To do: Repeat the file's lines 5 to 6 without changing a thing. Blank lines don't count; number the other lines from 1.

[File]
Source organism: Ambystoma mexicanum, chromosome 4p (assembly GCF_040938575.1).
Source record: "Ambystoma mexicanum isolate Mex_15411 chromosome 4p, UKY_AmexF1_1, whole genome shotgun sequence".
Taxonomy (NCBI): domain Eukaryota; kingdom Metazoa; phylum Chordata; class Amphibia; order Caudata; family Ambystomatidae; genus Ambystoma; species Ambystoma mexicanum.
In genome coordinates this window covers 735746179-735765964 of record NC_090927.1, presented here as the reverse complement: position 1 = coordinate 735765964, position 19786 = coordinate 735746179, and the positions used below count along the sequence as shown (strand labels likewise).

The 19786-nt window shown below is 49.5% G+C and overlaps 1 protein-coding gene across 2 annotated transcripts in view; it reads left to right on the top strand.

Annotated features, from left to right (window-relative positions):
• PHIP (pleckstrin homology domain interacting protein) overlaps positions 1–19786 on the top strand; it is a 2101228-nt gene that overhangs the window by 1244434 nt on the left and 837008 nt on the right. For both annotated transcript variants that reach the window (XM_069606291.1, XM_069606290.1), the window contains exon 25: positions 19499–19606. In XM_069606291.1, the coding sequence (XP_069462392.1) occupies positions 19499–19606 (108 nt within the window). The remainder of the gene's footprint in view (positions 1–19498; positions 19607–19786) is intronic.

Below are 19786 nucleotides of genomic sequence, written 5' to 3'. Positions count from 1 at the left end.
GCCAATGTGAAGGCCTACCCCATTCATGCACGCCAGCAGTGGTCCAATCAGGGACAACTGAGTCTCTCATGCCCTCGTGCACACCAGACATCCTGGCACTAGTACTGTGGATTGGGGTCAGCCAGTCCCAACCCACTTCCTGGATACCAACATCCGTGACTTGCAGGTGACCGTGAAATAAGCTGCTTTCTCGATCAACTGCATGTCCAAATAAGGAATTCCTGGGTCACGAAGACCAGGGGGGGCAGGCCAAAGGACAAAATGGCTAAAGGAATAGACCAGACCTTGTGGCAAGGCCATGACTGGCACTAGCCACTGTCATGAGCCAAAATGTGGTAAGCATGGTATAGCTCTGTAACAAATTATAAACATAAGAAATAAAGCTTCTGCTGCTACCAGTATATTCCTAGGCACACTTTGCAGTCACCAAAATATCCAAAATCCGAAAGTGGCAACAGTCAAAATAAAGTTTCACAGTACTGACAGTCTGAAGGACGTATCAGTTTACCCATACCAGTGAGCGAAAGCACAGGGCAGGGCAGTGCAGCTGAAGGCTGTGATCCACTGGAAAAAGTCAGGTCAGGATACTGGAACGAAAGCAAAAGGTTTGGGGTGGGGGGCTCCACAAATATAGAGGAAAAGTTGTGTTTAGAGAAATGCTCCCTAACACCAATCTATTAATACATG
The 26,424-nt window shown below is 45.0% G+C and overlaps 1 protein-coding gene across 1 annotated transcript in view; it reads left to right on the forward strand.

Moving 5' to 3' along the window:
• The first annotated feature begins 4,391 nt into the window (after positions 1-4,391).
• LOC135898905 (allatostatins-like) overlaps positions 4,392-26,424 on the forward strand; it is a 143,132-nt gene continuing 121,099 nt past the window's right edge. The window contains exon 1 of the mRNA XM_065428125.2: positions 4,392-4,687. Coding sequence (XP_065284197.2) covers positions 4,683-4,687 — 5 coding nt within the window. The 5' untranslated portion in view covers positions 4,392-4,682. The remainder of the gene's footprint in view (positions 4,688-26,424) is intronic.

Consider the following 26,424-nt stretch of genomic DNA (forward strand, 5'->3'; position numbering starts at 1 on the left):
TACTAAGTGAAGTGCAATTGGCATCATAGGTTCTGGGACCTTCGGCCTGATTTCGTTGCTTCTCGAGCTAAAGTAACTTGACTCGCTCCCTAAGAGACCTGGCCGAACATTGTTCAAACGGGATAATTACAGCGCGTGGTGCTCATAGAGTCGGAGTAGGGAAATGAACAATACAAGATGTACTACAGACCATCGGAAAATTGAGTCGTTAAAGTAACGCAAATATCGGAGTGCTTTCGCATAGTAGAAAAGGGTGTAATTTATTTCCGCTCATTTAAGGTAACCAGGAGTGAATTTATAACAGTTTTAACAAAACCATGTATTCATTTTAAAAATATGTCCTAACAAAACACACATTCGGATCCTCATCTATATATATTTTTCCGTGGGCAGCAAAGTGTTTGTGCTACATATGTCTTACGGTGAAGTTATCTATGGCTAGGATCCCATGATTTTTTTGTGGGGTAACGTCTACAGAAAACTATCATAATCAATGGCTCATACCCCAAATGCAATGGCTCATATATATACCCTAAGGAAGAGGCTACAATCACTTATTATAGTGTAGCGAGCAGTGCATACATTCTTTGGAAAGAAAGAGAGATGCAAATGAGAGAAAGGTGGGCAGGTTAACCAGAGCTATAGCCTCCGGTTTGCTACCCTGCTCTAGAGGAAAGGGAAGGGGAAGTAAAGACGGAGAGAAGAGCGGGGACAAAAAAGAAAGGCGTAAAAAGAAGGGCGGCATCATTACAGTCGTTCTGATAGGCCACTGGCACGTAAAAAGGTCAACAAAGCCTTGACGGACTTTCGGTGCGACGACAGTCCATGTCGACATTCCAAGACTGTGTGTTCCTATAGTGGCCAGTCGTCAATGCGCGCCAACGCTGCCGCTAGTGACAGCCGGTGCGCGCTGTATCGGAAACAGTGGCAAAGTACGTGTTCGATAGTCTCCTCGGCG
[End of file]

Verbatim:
The 19786-nt window shown below is 49.5% G+C and overlaps 1 protein-coding gene across 2 annotated transcripts in view; it reads left to right on the top strand.

Annotated features, from left to right (window-relative positions):